Palainco Seriously light minded

“It’s all chemistry” — Fulvio Ferrari’s little-known avant garde lamps

Interview

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During a magical period for Italian design at the beginning of the 1970s, Fulvio Ferrari started to create wonderful avant garde lamps for his company Solka B, which was one of the small craft companies in Italy producing lighting. Now well-known as an expert on the works of Carlo Mollino and Ettore Sottsass, we asked Ferrari to look back with us on a period when fascinating, rare lighting objects were born.

For our interview, Fulvio Ferrari took us to his favorite gastronomia in Turin and afterwards to Museo Casa Mollino, where we sat overlooking the river. He let us probe him with questions, while he opened box after box of pictures and sketches of his work. The following interview was translated from Italian.

  • Palainco_SolkaB_Fulvio_Ferrari_Portrait-4502-3 Fulvio Ferrari in 2017 (source: Palainco). Above: 'Molecola', picture by F. Ferrari.
  • You are known as an author specialising in the works of Carlo Mollino, Ettore Sottsass, of Italian illumination at the end of the 1960s and the early 1970s, but are you also known as the founder of Solka B?
    “Very rarely, because there are no documents of Solka B on the internet and also not on paper. It was a company that existed for a short time only, as a craft company. It was not a business that somebody invested money in and then would do a lot of publicity, like for example Flos did. Documents of Solka B hardly exist, it’s not a history that is known.”

  • Palainco_SolkaB_Fulvio_Ferrari_Catalogue-4383 Sola B 'Fireworks' catalogue, 1970s (source: Pubblicità in Italia 74/1975, Editrice l'Ufficio Moderno), picture by Giulio Tua.

    As a young man, Ferrari drew inspiration from the laboratory where his elder brother worked at as a chemist. The strange world of a chemical laboratory seemed very interesting to him, he perceived it as a sort of augmented reality. After he studied chemistry, he started working in a paper mill, like his father and grandfather had done before him. The world of big machines at the paper mill and a later job as a chemist at a petrochemical factory both inspired him to create his first art works.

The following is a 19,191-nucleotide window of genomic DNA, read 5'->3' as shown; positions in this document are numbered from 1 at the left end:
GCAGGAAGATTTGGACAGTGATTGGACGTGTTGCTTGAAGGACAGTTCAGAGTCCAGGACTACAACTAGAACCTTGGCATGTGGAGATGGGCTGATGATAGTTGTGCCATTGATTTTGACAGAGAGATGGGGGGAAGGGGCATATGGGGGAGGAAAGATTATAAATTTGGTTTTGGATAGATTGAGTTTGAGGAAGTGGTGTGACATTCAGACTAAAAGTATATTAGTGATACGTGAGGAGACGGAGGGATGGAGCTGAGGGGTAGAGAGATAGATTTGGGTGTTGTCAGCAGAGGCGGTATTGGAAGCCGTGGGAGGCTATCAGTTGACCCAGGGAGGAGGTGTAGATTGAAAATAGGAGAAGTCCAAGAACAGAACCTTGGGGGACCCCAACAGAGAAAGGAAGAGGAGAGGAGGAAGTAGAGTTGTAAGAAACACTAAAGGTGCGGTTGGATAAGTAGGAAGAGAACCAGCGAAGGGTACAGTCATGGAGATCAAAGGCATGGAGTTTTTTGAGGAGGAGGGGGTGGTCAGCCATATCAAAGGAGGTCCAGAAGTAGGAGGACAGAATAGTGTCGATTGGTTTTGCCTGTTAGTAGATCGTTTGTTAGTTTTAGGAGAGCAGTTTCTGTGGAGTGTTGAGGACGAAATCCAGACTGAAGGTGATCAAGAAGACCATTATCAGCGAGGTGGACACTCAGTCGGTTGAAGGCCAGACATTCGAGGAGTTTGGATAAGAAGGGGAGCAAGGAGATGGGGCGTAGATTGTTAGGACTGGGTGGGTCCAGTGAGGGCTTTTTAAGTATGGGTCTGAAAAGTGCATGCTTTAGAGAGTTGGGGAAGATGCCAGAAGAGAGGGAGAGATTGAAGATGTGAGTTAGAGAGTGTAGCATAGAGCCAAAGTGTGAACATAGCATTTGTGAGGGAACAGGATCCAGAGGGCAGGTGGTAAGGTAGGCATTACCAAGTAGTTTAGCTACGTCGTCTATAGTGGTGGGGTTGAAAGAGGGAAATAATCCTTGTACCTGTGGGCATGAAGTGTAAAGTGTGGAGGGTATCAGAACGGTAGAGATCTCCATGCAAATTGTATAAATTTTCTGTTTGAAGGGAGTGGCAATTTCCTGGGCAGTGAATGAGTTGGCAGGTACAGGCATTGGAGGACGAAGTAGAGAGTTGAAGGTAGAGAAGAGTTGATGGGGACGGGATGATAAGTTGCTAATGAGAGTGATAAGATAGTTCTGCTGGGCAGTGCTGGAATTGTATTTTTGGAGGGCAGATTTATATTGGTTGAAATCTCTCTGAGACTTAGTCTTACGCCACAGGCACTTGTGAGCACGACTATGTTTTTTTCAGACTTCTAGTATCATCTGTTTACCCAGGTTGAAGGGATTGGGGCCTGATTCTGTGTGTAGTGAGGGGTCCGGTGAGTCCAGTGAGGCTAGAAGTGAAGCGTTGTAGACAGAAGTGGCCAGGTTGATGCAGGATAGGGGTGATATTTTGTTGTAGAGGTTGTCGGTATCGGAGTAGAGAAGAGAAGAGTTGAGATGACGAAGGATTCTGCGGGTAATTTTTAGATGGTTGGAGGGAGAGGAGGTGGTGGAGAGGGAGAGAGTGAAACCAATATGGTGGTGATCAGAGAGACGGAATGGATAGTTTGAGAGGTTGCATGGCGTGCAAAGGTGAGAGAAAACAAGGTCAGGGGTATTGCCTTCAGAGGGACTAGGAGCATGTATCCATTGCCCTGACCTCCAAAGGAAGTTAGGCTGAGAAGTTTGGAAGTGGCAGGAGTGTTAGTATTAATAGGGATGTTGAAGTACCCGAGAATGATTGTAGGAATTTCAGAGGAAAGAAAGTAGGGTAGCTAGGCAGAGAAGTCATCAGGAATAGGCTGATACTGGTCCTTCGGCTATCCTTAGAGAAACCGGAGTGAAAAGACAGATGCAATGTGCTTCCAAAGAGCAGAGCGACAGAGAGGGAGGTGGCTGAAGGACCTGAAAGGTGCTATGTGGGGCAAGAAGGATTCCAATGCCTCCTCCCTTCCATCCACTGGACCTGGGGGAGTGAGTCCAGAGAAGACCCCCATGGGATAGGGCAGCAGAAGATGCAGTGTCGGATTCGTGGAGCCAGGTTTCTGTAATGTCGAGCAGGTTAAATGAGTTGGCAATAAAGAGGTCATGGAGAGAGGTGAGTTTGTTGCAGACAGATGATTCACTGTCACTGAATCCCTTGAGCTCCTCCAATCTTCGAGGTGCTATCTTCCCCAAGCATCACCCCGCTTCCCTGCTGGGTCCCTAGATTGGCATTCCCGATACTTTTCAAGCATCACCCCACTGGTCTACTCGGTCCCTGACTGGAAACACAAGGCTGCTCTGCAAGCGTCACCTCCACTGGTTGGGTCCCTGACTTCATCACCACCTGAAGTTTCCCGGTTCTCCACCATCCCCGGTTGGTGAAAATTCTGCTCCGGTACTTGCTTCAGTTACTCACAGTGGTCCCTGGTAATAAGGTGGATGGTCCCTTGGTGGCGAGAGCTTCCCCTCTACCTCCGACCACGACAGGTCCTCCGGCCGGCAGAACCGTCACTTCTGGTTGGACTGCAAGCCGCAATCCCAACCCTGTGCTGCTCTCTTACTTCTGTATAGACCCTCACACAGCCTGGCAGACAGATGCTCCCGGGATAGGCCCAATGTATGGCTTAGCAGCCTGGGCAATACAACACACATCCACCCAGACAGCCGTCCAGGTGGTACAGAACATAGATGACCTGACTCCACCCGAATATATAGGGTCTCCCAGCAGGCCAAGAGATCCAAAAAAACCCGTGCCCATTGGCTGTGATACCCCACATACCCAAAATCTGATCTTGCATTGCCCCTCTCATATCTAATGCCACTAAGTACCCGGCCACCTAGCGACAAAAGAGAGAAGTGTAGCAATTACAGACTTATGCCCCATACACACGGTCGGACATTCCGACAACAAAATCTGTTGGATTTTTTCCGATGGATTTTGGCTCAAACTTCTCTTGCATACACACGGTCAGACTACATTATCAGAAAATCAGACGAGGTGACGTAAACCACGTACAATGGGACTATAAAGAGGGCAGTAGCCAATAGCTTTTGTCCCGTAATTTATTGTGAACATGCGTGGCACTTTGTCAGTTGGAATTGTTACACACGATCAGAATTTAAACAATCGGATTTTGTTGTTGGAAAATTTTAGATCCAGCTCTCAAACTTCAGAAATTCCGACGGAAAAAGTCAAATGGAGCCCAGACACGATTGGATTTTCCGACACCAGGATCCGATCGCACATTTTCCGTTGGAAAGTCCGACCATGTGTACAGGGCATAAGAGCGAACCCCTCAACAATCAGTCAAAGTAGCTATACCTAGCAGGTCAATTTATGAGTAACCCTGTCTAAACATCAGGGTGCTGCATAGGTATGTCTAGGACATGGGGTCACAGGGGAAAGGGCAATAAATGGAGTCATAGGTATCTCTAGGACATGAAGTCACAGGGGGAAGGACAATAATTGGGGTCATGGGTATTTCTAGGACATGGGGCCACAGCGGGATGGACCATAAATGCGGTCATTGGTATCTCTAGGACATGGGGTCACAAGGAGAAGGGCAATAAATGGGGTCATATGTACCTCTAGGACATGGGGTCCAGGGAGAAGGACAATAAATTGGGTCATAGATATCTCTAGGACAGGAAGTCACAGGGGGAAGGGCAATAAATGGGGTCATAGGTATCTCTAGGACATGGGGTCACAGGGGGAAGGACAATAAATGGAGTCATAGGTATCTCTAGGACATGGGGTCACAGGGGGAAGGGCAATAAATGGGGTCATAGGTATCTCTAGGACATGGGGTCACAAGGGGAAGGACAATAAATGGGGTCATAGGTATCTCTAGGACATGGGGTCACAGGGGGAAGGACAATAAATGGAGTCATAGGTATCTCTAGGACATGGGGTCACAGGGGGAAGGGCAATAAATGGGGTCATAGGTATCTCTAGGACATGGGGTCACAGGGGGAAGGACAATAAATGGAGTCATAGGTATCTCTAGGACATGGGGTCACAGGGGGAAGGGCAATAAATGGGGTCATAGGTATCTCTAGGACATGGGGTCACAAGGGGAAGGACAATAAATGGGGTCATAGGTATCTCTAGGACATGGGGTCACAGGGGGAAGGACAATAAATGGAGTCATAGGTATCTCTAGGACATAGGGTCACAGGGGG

• “I got involved in the sector of petrochemical industry, and this world was like a drug to me­­—without having to take anything. If you are ready, it takes you out of this reality and shows you a different one. A different reality helps you understand that you live among a series of endless things that maybe are right in front of your eyes or before your feet, but you are not aware of them.”

    “From that type of vision, and also from the intent to continue to see things differently, I had developed a special mode that opened the door to … art. My first step was to start using materials that were used by the companies that I worked for to make real works of art.”

  • Palainco_SolkaB_Fulvio_Ferrari_Exhibition_PiperPC_Torino Invitations for exhibitions of Ferrari’s work in the late 1960s (left & center) and an artwork by Fulvio Ferrari (right) (source: Fulvio Ferrari).
  • Do you still have examples of your early work?
    “I always had an interest in environments that were out of the ordinary. So I organised exhibitions of my works, but not in galleries that I did not really like, but in places where—in my opinion—life flowed: in discotheques. Practically all of my exhibitions were held in discotheques. Of course, there was no art system there was no catalogue, there was no gallery owner, there was no customer that came to see if there was anything new. As a result much of my work is lost. But it is not important to me, because I have expressed myself. I don’t expect recognition for that stuff.”

  • Palainco_SolkaB_Fulvio_Ferrari_Virtuale 'Virtuale' publicity picture, 1970s, Artcurial.
  • What triggered you to create lamps?
    “One day I took one of my paintings and glued it onto a plywood table, and I started to make some holes in them. Then I put some light bulbs at the back, from where they shone their little light. With this invention I went to a furniture shop and asked: ‘I make this kind of work, could this be of any interest to you?’ Furniture shops towards the end of the 1960s were fairly avant garde places. They were forming what we nowadays call Italian design, things that were never seen before, chromed things, shiny surfaces, et cetera.”

    “It was a very beautiful shop, and this gentleman, Italo Meroni, who was a very intelligent person, said: ‘This is very beautiful work, but it is too small. You need to make it much bigger.’ I went home and I got the idea to make Virtuale from a steel plate standard 1 meter by 2 meter, because it was produced in these dimensions. I made holes in the plate, put the light bulbs in, and I had invented Virtuale.”

  • Palainco_SolkaB_Fulvio_Ferrari_Virtuale_Drawing_Lamp-4400 'Virtuale' drawing (source: Fulvio Ferrari).
    Palainco_SolkaB_Fulvio_Ferrari_Virtuale_Studio-4480 A photographic team in a studio reflected in 'Virtuale', picture by Studio Tede.
  • And from this moment on you started Solka B?